The recommended method and current gold standard used for the routine laboratory diagnosis of malaria is the microscopic examination of stained thin and thick blood films, particularly with the additional sensitivity offered by examination of thick blood films. In the most capable hands, this method can be expected to detect 50 parasites/μl (0.001% parasitemia) and to identify to the species level 98% of all parasites seen. This procedure is recognized as difficult and time-consuming, requiring considerable training to obtain the necessary skills. In the past few years, efforts to replace the traditional but tedious reading of blood films have led to techniques for the detection of malarial parasites that yield sensitivities equivalent to or better than those of microscopy. Methods using fluorescence microscopy have helped improve the sensitivity but not the specificity. PCR has proven to be a sensitive method for diagnosis of all four species of human malaria parasites and can be expected to exceed the sensitivity of microscopic examination. The detection of <5 parasites/μl and identification to the species level make this an excellent technique against which to compare the sensitivity and specificity of other nonmicroscopic methods. However, PCR is an impractical standard against which to measure routine acute malaria diagnosis because of the time involved and the technical experience required. The detection of DNA from samples taken at times well removed from the infection (28
) may give confusing evidence about recrudescence or drug resistance.
Immunochromatographic dipsticks offer the possibility of more rapid, nonmicroscopic methods for malaria diagnosis, thereby saving on training and time. These tests are easy to perform and require little training to interpret the results. However, there are a number of issues to which the WHO document New Perspectives for Malaria Diagnosis draws attention when considering the current status of development of the RDT for malaria. These are discussed below.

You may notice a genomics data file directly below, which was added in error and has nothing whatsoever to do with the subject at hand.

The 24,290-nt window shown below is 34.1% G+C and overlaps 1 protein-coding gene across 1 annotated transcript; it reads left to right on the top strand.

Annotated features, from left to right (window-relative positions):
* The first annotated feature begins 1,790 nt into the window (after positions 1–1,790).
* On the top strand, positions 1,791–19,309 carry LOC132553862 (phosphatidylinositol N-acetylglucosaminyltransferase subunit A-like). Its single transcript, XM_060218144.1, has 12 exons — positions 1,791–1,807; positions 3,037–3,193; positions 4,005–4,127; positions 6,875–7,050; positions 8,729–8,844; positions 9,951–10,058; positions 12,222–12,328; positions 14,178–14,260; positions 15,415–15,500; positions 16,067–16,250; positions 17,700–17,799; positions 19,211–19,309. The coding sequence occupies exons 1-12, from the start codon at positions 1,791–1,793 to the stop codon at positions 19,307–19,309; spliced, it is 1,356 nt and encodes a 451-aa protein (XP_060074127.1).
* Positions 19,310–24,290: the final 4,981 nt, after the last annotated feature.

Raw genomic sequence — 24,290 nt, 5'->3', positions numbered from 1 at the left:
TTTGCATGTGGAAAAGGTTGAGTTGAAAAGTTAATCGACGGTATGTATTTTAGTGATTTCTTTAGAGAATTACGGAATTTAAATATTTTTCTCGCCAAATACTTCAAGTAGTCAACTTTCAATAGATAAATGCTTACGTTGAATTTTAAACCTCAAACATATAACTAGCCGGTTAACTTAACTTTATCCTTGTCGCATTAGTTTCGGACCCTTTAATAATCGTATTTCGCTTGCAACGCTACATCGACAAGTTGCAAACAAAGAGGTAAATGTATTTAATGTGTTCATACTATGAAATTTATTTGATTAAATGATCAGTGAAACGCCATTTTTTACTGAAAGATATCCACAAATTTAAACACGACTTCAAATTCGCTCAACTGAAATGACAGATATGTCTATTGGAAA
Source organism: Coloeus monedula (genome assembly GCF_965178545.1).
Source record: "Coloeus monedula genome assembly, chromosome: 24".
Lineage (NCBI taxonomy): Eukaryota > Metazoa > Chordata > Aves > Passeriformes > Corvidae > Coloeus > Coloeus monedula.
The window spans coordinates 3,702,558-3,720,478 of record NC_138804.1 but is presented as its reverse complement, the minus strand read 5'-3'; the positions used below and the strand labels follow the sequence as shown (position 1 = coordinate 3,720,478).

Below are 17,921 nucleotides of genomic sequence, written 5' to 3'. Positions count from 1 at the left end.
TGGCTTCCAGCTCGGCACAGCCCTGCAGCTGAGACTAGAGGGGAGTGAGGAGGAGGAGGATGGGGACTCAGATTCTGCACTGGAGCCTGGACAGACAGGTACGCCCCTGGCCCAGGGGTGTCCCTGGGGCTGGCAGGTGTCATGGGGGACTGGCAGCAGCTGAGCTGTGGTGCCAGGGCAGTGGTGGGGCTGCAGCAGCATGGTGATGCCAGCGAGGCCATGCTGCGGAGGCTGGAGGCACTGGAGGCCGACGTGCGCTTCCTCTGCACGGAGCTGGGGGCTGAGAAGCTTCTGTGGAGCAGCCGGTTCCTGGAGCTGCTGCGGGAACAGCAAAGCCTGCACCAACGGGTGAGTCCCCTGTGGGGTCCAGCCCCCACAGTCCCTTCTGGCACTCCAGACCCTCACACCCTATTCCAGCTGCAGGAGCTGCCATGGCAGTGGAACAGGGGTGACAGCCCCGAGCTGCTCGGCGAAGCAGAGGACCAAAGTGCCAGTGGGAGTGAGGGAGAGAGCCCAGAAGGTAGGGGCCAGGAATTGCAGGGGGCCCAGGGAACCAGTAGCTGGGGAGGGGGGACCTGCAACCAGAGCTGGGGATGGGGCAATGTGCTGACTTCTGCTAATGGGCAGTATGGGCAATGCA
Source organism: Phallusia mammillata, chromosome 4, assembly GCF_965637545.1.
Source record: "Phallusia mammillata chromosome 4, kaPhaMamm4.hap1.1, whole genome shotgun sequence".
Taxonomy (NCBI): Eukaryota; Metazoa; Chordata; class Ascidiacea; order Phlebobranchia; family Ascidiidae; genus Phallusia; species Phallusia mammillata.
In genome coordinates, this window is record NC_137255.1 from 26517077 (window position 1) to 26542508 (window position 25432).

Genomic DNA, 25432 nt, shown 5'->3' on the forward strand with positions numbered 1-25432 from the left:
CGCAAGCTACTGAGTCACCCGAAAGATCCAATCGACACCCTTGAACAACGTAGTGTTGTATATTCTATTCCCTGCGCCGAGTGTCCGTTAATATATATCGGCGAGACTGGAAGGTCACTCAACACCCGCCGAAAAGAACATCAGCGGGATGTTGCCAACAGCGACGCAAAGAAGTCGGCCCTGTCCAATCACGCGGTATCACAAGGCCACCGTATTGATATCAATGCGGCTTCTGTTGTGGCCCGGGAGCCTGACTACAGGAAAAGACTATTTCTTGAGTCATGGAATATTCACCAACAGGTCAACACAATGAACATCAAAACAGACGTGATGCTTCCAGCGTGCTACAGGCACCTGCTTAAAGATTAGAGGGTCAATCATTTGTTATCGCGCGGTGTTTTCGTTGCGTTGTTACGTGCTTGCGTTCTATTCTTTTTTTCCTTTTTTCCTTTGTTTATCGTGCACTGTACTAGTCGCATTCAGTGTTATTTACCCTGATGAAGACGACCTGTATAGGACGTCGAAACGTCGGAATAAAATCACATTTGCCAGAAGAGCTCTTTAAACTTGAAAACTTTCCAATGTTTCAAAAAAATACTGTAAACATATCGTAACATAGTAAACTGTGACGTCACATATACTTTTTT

Sensitivity for RDT remains a problem, particularly for nonimmune populations. Parasite densities above 100 parasites/μl (0.002% parasitemia) should be detected with confidence (the average parasitemia seen in patients attending the Hospital for Tropical Diseases is between 5,000 parasites/μl [0.1% parasitemia] and 50 parasites/μl [0.001% parasitemia]). While this sensitivity is a reasonable target to expect from dipsticks for P. falciparum diagnosis, it is at the lower end of the capability of most devices involving capture methods for HRP-2 or pLDH. Available test devices for non-P. falciparum malaria (ICT Pf/Pv and OptiMAL), have a sensitivity for the diagnosis of P. vivax of 90 to 96% (OptiMAL) and 75 to 95% (ICT Pf/Pv). Levels of parasitemia encountered for this parasite rarely exceed 1%, and a much lower figure is usually encountered.
Reports on the detection of P. ovale
and P. malariae
) indicate that the panspecific monoclonal antibodies developed from P. falciparum
in OptiMAL have a lower affinity for these antigens, with the added problem that fewer parasites are encountered than for P. vivax
. The possibility is that several isomers of these parasites exist, accounting for some of the failures of detection. It is foreseeable that a more sensitive capture monoclonal antibody for P. ovale
may be available to improve detection (M. T. Makler, Flow Inc., personal communication). Dyer et al. (12
) report on the failure of the panmalaria antibody of the ICT Pf/Pv
immunochromatographic test to detect symptomatic P. malariae
infection in East Timor and Papua New Guinea, even with a parasitemia of 4,080 parasites/μl. There are no reports of experience with this test format for P. ovale
The clinical and epidemiological significance of dipsticks recognizing gametocytes of Plasmodium is important. In areas of nontransmission of malaria, the fact that a test will not detect all gametocytes is of less importance than in areas of high transmission. HRP-2 from sexual stages of P. falciparum is more readily detected than pLDH, which appears to be active in young forms but not so readily in later ones.